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Biomechanical model for evaluation of pediatric upper extremity joint dynamics during wheelchair mobility. J Biomech 2014 Jan 03;47(1):269-76 PMID: 24309622 PMCID: PMC4106158

Pubmed ID



Pediatric manual wheelchair users (MWU) require high joint demands on their upper extremity (UE) during wheelchair mobility, leading them to be at risk of developing pain and pathology. Studies have examined UE biomechanics during wheelchair mobility in the adult population; however, current methods for evaluating UE joint dynamics of pediatric MWU are limited. An inverse dynamics model is proposed to characterize three-dimensional UE joint kinematics and kinetics during pediatric wheelchair mobility using a SmartWheel instrumented handrim system. The bilateral model comprises thorax, clavicle, scapula, upper arm, forearm, and hand segments and includes the sternoclavicular, acromioclavicular, glenohumeral, elbow and wrist joints. A single 17 year-old male with a C7 spinal cord injury (SCI) was evaluated while propelling his wheelchair across a 15-meter walkway. The subject exhibited wrist extension angles up to 60°, large elbow ranges of motion and peak glenohumeral joint forces up to 10% body weight. Statistically significant asymmetry of the wrist, elbow, glenohumeral and acromioclavicular joints was detected by the model. As demonstrated, the custom bilateral UE pediatric model may provide considerable quantitative insight into UE joint dynamics to improve wheelchair prescription, training, rehabilitation and long-term care of children with orthopedic disabilities. Further research is warranted to evaluate pediatric wheelchair mobility in a larger population of children with SCI to investigate correlations to pain, function and transitional changes to adulthood.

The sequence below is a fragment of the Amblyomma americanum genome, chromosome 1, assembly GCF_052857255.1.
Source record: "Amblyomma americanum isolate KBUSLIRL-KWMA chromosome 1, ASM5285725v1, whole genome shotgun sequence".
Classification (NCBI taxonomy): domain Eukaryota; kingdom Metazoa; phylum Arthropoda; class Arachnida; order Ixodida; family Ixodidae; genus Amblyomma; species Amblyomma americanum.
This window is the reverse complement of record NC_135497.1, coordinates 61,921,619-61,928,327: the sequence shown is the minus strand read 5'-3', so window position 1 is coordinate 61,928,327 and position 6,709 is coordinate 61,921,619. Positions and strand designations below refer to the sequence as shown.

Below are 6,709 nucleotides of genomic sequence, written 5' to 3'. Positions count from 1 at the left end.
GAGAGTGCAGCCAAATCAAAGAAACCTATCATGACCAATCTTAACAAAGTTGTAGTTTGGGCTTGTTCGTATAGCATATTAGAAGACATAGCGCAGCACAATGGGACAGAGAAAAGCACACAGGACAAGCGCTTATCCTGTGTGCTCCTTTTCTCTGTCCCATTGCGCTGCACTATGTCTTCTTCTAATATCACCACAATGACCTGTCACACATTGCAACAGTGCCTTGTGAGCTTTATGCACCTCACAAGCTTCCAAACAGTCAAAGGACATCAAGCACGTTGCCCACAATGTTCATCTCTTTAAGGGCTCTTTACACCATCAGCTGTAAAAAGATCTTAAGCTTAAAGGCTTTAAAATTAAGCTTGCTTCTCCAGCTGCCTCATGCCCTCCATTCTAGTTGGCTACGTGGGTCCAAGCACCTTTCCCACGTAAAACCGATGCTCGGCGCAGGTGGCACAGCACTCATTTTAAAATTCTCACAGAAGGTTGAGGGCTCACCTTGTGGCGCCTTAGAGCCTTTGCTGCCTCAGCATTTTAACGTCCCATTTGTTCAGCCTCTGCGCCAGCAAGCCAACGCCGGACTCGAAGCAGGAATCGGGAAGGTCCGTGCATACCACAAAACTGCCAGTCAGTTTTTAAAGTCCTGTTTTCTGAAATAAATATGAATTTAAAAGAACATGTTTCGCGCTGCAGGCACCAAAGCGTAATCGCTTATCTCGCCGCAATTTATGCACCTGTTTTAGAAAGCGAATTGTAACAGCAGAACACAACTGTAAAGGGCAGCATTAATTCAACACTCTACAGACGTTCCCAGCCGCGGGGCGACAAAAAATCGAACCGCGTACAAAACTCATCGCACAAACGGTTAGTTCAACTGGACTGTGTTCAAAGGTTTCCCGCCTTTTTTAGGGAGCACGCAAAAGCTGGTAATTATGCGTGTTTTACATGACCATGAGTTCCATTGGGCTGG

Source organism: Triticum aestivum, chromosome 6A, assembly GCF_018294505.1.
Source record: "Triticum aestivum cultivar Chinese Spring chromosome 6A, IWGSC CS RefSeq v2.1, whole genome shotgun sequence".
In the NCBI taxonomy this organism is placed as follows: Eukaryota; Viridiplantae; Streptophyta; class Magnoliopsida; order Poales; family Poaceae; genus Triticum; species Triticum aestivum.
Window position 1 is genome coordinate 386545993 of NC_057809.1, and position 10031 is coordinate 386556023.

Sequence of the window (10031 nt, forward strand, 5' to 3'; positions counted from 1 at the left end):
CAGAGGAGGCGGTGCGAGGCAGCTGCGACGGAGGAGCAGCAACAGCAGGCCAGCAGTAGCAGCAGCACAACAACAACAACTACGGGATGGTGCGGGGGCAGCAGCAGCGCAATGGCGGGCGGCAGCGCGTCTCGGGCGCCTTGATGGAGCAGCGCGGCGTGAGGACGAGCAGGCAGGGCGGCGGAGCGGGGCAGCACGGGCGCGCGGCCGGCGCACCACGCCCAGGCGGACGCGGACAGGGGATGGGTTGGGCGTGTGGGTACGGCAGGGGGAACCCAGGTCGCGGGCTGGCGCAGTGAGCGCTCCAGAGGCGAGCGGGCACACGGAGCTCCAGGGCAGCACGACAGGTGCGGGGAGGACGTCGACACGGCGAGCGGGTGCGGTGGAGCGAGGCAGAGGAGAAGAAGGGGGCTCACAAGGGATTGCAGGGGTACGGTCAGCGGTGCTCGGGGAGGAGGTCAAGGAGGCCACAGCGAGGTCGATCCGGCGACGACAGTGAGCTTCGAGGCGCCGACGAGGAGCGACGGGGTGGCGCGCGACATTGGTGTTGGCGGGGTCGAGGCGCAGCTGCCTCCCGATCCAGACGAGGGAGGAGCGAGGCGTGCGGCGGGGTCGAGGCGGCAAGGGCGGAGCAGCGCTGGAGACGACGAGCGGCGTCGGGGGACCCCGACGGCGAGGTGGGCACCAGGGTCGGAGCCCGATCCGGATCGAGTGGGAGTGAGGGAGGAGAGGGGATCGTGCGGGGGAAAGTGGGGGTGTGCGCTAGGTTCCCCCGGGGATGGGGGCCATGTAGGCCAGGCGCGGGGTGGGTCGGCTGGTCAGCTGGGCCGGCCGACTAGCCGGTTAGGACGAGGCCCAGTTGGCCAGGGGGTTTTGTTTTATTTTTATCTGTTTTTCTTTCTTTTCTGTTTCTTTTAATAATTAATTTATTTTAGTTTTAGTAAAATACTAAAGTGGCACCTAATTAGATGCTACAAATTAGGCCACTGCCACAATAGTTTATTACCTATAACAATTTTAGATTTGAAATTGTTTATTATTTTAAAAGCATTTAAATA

Author List

Schnorenberg AJ, Slavens BA, Wang M, Vogel LC, Smith PA, Harris GF


Gerald Harris PhD Director in the Orthopaedic Research Engineering Center (OREC) department at Marquette University
Brooke Slavens BS,MS,PhD Assistant Professor in the Occupational Science & Technology department at University of Wisconsin - Milwaukee
Mei Wang PhD Associate Professor in the Orthopaedic Surgery department at Medical College of Wisconsin


2-s2.0-84890855724   12 Citations

MESH terms used to index this publication - Major topics in bold

Biomechanical Phenomena
Elbow Joint
Models, Anatomic
Shoulder Joint
Spinal Cord Injuries
Upper Extremity
Wrist Joint
jenkins-FCD Prod-300 626508253d14e4184314fb9f66322a03a5906796